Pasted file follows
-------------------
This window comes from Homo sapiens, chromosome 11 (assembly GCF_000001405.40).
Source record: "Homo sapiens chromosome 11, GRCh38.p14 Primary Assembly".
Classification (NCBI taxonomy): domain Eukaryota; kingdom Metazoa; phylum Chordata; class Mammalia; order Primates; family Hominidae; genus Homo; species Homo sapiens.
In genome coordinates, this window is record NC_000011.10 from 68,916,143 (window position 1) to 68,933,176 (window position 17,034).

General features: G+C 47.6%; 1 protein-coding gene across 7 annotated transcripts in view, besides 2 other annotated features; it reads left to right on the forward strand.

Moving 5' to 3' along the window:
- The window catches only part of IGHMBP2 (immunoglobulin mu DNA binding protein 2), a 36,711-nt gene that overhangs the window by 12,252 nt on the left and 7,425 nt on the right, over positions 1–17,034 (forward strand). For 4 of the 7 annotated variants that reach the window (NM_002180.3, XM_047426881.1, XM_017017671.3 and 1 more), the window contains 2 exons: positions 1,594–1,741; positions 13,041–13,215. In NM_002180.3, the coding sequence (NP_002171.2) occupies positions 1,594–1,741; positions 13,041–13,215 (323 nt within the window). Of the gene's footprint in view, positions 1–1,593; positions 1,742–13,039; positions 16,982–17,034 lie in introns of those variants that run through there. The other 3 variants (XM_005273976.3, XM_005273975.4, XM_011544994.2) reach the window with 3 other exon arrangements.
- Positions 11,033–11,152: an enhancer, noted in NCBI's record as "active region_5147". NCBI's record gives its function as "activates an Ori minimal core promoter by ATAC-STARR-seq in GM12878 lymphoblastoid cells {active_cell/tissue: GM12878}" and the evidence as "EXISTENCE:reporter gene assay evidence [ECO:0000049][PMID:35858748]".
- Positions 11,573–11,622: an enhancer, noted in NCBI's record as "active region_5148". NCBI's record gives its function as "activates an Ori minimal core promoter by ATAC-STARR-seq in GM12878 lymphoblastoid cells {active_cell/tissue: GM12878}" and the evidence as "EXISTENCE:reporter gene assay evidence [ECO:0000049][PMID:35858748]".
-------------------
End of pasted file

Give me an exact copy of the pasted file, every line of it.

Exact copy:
This window comes from Homo sapiens, chromosome 11 (assembly GCF_000001405.40).
Source record: "Homo sapiens chromosome 11, GRCh38.p14 Primary Assembly".
Classification (NCBI taxonomy): domain Eukaryota; kingdom Metazoa; phylum Chordata; class Mammalia; order Primates; family Hominidae; genus Homo; species Homo sapiens.
In genome coordinates, this window is record NC_000011.10 from 68,916,143 (window position 1) to 68,933,176 (window position 17,034).

General features: G+C 47.6%; 1 protein-coding gene across 7 annotated transcripts in view, besides 2 other annotated features; it reads left to right on the forward strand.

Moving 5' to 3' along the window:
- The window catches only part of IGHMBP2 (immunoglobulin mu DNA binding protein 2), a 36,711-nt gene that overhangs the window by 12,252 nt on the left and 7,425 nt on the right, over positions 1–17,034 (forward strand). For 4 of the 7 annotated variants that reach the window (NM_002180.3, XM_047426881.1, XM_017017671.3 and 1 more), the window contains 2 exons: positions 1,594–1,741; positions 13,041–13,215. In NM_002180.3, the coding sequence (NP_002171.2) occupies positions 1,594–1,741; positions 13,041–13,215 (323 nt within the window). Of the gene's footprint in view, positions 1–1,593; positions 1,742–13,039; positions 16,982–17,034 lie in introns of those variants that run through there. The other 3 variants (XM_005273976.3, XM_005273975.4, XM_011544994.2) reach the window with 3 other exon arrangements.
- Positions 11,033–11,152: an enhancer, noted in NCBI's record as "active region_5147". NCBI's record gives its function as "activates an Ori minimal core promoter by ATAC-STARR-seq in GM12878 lymphoblastoid cells {active_cell/tissue: GM12878}" and the evidence as "EXISTENCE:reporter gene assay evidence [ECO:0000049][PMID:35858748]".
- Positions 11,573–11,622: an enhancer, noted in NCBI's record as "active region_5148". NCBI's record gives its function as "activates an Ori minimal core promoter by ATAC-STARR-seq in GM12878 lymphoblastoid cells {active_cell/tissue: GM12878}" and the evidence as "EXISTENCE:reporter gene assay evidence [ECO:0000049][PMID:35858748]".